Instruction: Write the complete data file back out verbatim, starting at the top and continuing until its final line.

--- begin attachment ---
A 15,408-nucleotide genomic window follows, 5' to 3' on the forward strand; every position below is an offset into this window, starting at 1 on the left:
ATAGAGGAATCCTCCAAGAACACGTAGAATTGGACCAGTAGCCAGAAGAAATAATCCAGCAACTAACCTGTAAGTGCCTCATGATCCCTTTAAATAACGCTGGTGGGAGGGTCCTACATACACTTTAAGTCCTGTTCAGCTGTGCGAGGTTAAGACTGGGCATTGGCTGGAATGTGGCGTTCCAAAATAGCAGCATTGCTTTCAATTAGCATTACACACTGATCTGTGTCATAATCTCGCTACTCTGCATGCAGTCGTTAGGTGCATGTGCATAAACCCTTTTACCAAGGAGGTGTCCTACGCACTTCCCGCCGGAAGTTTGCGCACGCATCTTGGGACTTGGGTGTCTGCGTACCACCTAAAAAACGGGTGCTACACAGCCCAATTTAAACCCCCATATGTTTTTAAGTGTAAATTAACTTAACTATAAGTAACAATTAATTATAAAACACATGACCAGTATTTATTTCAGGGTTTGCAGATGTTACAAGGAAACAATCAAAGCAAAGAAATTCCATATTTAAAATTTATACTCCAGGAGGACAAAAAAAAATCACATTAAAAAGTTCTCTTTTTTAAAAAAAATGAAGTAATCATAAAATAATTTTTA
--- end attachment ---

A 15,408-nucleotide genomic window follows, 5' to 3' on the forward strand; every position below is an offset into this window, starting at 1 on the left:
ATAGAGGAATCCTCCAAGAACACGTAGAATTGGACCAGTAGCCAGAAGAAATAATCCAGCAACTAACCTGTAAGTGCCTCATGATCCCTTTAAATAACGCTGGTGGGAGGGTCCTACATACACTTTAAGTCCTGTTCAGCTGTGCGAGGTTAAGACTGGGCATTGGCTGGAATGTGGCGTTCCAAAATAGCAGCATTGCTTTCAATTAGCATTACACACTGATCTGTGTCATAATCTCGCTACTCTGCATGCAGTCGTTAGGTGCATGTGCATAAACCCTTTTACCAAGGAGGTGTCCTACGCACTTCCCGCCGGAAGTTTGCGCACGCATCTTGGGACTTGGGTGTCTGCGTACCACCTAAAAAACGGGTGCTACACAGCCCAATTTAAACCCCCATATGTTTTTAAGTGTAAATTAACTTAACTATAAGTAACAATTAATTATAAAACACATGACCAGTATTTATTTCAGGGTTTGCAGATGTTACAAGGAAACAATCAAAGCAAAGAAATTCCATATTTAAAATTTATACTCCAGGAGGACAAAAAAAAATCACATTAAAAAGTTCTCTTTTTTAAAAAAAATGAAGTAATCATAAAATAATTTTTA